Archive for June, 2008
By Tom Polanski
Simply put, they’re fighting to stay relevant in the minds and pocket books of the American consumer. As Anthony Mirhaydari points out in the article below there are a number of reasons why Best Buy, despite the breathtaking revenue generated from the Federal stimulus package, could be in pain again soon. One alternative is, and it’s a drastic action for a company like Best Buy, would be to take a smaller margin for the sake of generating a higher volume of conversions. People are driven be price, no more so, than when the economy is turning down.
“Best Buy and Circuit City are reeling this week from the loss of their edge over discounters in the minds of high-definition television buyers — just as total industry sales are beginning to slow. Yesterday’s retail numbers showed that more consumers are trading down to price-focused shops for entertainment products, eschewing the better service and selection offered at specialty stores. Wal-Mart, the king of discounters, yesterday reported “extremely strong sales” of flat-panel TVs and home entertainment furniture.
By Tom Polanski
I underwent an extremely unusual purchasing process with a Best Buy located in Portland, Oregon. It could mean trouble for online electronics retailers.
I’ve been in the market for a replacement plasma display for the family room and since I’ve been a member of AVS Forum for over 5 years I decided to start my research there. Once I targeted the television I wanted I began to contact the forum sponsors regarding pricing and availability. For the sake of clarity, forum sponsors are companies, usually Mom and Pop stores located across the country, that place ads within AVS Forum. The assumption is that the publisher, AVS Forum, only allows reputable companies to place ads within their site and that these companies will give forum members the best prices and service. It’s a great relationship for AVS Forum, online electronics retailers and forum members.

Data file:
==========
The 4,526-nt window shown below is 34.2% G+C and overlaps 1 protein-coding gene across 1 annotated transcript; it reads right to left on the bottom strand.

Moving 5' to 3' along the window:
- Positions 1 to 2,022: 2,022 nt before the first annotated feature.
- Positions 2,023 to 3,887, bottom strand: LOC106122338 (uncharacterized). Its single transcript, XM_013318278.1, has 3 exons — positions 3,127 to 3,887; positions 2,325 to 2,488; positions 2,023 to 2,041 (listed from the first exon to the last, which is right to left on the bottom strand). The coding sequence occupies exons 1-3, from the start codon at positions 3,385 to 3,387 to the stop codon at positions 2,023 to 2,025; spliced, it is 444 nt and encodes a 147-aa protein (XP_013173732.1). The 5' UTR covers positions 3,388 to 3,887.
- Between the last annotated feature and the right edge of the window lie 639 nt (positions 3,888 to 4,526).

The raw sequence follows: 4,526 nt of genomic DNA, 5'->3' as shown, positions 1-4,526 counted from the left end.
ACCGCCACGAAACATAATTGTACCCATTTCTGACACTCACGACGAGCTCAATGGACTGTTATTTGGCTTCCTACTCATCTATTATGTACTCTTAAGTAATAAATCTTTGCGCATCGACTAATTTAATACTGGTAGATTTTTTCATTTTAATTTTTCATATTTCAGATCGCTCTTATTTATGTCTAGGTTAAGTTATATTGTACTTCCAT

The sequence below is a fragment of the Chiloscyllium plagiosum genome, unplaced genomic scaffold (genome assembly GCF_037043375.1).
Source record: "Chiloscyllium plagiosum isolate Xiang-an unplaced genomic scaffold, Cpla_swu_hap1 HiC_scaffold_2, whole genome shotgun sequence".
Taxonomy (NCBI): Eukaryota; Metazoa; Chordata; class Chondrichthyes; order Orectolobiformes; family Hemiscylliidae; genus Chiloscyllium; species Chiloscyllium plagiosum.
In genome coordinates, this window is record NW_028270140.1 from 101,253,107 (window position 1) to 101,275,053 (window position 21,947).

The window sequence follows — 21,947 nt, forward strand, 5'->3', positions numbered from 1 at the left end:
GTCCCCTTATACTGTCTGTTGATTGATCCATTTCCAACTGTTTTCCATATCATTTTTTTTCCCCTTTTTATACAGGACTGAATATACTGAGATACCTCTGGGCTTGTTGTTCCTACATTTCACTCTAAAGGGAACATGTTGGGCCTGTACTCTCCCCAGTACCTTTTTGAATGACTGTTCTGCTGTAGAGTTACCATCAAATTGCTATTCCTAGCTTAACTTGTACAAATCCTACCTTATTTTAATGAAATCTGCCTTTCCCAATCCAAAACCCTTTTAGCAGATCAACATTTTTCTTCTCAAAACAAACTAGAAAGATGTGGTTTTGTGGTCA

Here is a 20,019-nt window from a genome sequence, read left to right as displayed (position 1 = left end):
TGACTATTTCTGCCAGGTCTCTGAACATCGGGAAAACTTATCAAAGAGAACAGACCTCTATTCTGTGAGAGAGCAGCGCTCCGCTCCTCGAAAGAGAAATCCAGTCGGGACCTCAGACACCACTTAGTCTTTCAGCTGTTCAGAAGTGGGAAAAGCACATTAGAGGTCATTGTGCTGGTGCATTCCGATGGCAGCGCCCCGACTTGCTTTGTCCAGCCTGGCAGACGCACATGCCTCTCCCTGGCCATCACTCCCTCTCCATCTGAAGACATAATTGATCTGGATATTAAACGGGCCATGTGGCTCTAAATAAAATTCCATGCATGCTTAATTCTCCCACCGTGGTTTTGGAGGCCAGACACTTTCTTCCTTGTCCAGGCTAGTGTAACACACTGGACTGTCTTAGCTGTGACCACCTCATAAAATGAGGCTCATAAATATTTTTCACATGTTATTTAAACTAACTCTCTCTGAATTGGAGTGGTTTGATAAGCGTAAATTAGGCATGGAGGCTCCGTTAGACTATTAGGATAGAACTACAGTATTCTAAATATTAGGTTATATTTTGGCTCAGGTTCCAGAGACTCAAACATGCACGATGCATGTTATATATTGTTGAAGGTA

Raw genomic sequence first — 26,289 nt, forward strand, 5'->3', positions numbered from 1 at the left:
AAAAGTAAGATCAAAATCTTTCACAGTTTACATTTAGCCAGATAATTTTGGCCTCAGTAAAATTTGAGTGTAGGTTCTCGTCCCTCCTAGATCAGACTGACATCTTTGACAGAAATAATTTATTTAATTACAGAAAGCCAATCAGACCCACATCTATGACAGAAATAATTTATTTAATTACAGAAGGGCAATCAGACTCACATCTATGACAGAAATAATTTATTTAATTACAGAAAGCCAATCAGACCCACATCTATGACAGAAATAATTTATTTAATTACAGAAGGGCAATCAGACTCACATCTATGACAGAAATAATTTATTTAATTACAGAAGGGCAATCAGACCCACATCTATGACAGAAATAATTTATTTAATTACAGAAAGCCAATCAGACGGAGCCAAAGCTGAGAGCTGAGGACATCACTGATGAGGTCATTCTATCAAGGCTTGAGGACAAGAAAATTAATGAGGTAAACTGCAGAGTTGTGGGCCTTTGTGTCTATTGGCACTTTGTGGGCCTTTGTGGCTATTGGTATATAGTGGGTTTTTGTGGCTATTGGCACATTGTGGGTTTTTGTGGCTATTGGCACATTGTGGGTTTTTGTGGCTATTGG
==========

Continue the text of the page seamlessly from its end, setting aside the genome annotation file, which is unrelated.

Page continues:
In fact, I was given great prices by authorized dealers and would have been comfortable buying from any of them. I liked them all. I settled on a company in Seattle to make my purchase from. However I began to have second thoughts when I came across a thread regarding problems this new generation display was occasionally exhibiting. A great, award winning display but, again, there are reports of problems every now and then. It’s to be expected with a sophisticated piece of technology but worrisome, nonetheless.
By Tom Polanski
Recently, I came across some information about pricing. Researchers at Cornell University believe you’re better off pricing your products with an odd number than with an even number (for example, $39.71 vs. $40.00).
The researchers found that odd numbers cause buyers momentary confusion. Confused, people fall back on associations. And people associate odd numbers with discounts. Hence, odd numbers in a listed price equal a discount.
The Cornell report caused me to think about automatic triggers. This is a term I first came across in an enlightening book written by Robert Cialdini, “Influence: The Psychology of Persuasion”. A must read for all marketers. The premise is that we’re all inundated with too much information, that we suffer, to different degrees, from a form of cultural ADD and that we fall back on automatic responses.